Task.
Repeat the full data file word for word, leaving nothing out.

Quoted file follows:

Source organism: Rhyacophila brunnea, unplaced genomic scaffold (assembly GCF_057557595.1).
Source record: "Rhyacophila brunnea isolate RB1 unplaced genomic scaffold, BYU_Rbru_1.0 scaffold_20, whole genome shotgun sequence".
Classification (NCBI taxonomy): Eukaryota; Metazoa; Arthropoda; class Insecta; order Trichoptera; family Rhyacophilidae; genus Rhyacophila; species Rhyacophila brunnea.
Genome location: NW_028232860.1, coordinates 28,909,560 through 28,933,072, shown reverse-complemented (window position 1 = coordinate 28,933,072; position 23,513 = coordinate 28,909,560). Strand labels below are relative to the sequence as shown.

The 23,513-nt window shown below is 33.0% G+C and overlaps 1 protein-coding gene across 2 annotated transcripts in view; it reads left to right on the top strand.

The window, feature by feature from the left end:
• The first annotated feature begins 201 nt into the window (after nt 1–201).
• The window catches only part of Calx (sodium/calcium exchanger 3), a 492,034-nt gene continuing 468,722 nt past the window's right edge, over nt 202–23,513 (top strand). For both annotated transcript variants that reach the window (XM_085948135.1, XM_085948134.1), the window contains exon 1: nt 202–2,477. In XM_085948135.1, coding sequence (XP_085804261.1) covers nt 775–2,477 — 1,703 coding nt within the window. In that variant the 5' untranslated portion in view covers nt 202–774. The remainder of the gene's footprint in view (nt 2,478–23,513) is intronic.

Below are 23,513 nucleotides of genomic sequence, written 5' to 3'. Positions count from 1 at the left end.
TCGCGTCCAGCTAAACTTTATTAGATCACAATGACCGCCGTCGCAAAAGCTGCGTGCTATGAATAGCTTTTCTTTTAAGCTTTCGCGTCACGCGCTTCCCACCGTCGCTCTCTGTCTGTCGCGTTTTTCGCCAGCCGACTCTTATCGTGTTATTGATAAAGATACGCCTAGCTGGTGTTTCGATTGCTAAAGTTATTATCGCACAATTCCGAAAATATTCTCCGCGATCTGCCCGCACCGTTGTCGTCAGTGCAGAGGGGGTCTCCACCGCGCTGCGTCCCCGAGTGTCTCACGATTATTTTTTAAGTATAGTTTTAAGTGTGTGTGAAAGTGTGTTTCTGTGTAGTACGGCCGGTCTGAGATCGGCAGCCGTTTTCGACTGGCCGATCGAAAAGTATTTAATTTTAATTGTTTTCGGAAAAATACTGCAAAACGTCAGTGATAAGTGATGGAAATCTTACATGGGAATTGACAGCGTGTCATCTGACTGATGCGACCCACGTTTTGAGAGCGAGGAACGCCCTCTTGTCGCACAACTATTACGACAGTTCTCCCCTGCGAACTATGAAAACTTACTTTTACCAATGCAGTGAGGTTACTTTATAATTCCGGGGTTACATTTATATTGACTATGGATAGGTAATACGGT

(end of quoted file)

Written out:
Source organism: Rhyacophila brunnea, unplaced genomic scaffold (assembly GCF_057557595.1).
Source record: "Rhyacophila brunnea isolate RB1 unplaced genomic scaffold, BYU_Rbru_1.0 scaffold_20, whole genome shotgun sequence".
Classification (NCBI taxonomy): Eukaryota; Metazoa; Arthropoda; class Insecta; order Trichoptera; family Rhyacophilidae; genus Rhyacophila; species Rhyacophila brunnea.
Genome location: NW_028232860.1, coordinates 28,909,560 through 28,933,072, shown reverse-complemented (window position 1 = coordinate 28,933,072; position 23,513 = coordinate 28,909,560). Strand labels below are relative to the sequence as shown.

The 23,513-nt window shown below is 33.0% G+C and overlaps 1 protein-coding gene across 2 annotated transcripts in view; it reads left to right on the top strand.

The window, feature by feature from the left end:
• The first annotated feature begins 201 nt into the window (after nt 1–201).
• The window catches only part of Calx (sodium/calcium exchanger 3), a 492,034-nt gene continuing 468,722 nt past the window's right edge, over nt 202–23,513 (top strand). For both annotated transcript variants that reach the window (XM_085948135.1, XM_085948134.1), the window contains exon 1: nt 202–2,477. In XM_085948135.1, coding sequence (XP_085804261.1) covers nt 775–2,477 — 1,703 coding nt within the window. In that variant the 5' untranslated portion in view covers nt 202–774. The remainder of the gene's footprint in view (nt 2,478–23,513) is intronic.

Below are 23,513 nucleotides of genomic sequence, written 5' to 3'. Positions count from 1 at the left end.
TCGCGTCCAGCTAAACTTTATTAGATCACAATGACCGCCGTCGCAAAAGCTGCGTGCTATGAATAGCTTTTCTTTTAAGCTTTCGCGTCACGCGCTTCCCACCGTCGCTCTCTGTCTGTCGCGTTTTTCGCCAGCCGACTCTTATCGTGTTATTGATAAAGATACGCCTAGCTGGTGTTTCGATTGCTAAAGTTATTATCGCACAATTCCGAAAATATTCTCCGCGATCTGCCCGCACCGTTGTCGTCAGTGCAGAGGGGGTCTCCACCGCGCTGCGTCCCCGAGTGTCTCACGATTATTTTTTAAGTATAGTTTTAAGTGTGTGTGAAAGTGTGTTTCTGTGTAGTACGGCCGGTCTGAGATCGGCAGCCGTTTTCGACTGGCCGATCGAAAAGTATTTAATTTTAATTGTTTTCGGAAAAATACTGCAAAACGTCAGTGATAAGTGATGGAAATCTTACATGGGAATTGACAGCGTGTCATCTGACTGATGCGACCCACGTTTTGAGAGCGAGGAACGCCCTCTTGTCGCACAACTATTACGACAGTTCTCCCCTGCGAACTATGAAAACTTACTTTTACCAATGCAGTGAGGTTACTTTATAATTCCGGGGTTACATTTATATTGACTATGGATAGGTAATACGGT